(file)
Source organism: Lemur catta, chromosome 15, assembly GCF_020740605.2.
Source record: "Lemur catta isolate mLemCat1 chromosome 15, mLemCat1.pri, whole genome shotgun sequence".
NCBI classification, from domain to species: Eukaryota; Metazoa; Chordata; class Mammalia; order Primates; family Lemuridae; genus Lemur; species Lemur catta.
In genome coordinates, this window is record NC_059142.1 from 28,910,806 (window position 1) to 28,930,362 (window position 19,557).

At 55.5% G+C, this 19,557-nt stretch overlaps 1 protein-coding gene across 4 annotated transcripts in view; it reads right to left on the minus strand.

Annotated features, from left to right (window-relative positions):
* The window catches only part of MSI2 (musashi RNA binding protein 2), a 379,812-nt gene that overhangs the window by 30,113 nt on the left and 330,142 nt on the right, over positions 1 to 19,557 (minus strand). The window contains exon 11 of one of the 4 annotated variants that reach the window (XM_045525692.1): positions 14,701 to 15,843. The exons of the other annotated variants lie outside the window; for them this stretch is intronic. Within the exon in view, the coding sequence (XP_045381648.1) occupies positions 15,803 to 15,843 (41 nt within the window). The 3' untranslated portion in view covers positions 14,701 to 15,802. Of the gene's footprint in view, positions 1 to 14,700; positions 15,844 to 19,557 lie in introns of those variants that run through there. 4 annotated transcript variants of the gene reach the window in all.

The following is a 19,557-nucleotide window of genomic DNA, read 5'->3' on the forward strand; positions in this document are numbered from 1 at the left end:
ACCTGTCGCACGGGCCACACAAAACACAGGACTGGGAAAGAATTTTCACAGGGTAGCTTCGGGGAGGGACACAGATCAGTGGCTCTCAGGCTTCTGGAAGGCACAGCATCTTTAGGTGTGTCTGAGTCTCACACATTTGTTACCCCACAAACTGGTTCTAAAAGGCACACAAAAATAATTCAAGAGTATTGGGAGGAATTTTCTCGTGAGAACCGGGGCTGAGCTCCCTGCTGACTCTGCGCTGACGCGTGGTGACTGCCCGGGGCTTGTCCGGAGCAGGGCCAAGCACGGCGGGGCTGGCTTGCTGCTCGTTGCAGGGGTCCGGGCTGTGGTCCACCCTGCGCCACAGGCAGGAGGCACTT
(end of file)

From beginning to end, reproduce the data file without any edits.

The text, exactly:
Source organism: Lemur catta, chromosome 15, assembly GCF_020740605.2.
Source record: "Lemur catta isolate mLemCat1 chromosome 15, mLemCat1.pri, whole genome shotgun sequence".
NCBI classification, from domain to species: Eukaryota; Metazoa; Chordata; class Mammalia; order Primates; family Lemuridae; genus Lemur; species Lemur catta.
In genome coordinates, this window is record NC_059142.1 from 28,910,806 (window position 1) to 28,930,362 (window position 19,557).

At 55.5% G+C, this 19,557-nt stretch overlaps 1 protein-coding gene across 4 annotated transcripts in view; it reads right to left on the minus strand.

Annotated features, from left to right (window-relative positions):
* The window catches only part of MSI2 (musashi RNA binding protein 2), a 379,812-nt gene that overhangs the window by 30,113 nt on the left and 330,142 nt on the right, over positions 1 to 19,557 (minus strand). The window contains exon 11 of one of the 4 annotated variants that reach the window (XM_045525692.1): positions 14,701 to 15,843. The exons of the other annotated variants lie outside the window; for them this stretch is intronic. Within the exon in view, the coding sequence (XP_045381648.1) occupies positions 15,803 to 15,843 (41 nt within the window). The 3' untranslated portion in view covers positions 14,701 to 15,802. Of the gene's footprint in view, positions 1 to 14,700; positions 15,844 to 19,557 lie in introns of those variants that run through there. 4 annotated transcript variants of the gene reach the window in all.

The following is a 19,557-nucleotide window of genomic DNA, read 5'->3' on the forward strand; positions in this document are numbered from 1 at the left end:
ACCTGTCGCACGGGCCACACAAAACACAGGACTGGGAAAGAATTTTCACAGGGTAGCTTCGGGGAGGGACACAGATCAGTGGCTCTCAGGCTTCTGGAAGGCACAGCATCTTTAGGTGTGTCTGAGTCTCACACATTTGTTACCCCACAAACTGGTTCTAAAAGGCACACAAAAATAATTCAAGAGTATTGGGAGGAATTTTCTCGTGAGAACCGGGGCTGAGCTCCCTGCTGACTCTGCGCTGACGCGTGGTGACTGCCCGGGGCTTGTCCGGAGCAGGGCCAAGCACGGCGGGGCTGGCTTGCTGCTCGTTGCAGGGGTCCGGGCTGTGGTCCACCCTGCGCCACAGGCAGGAGGCACTT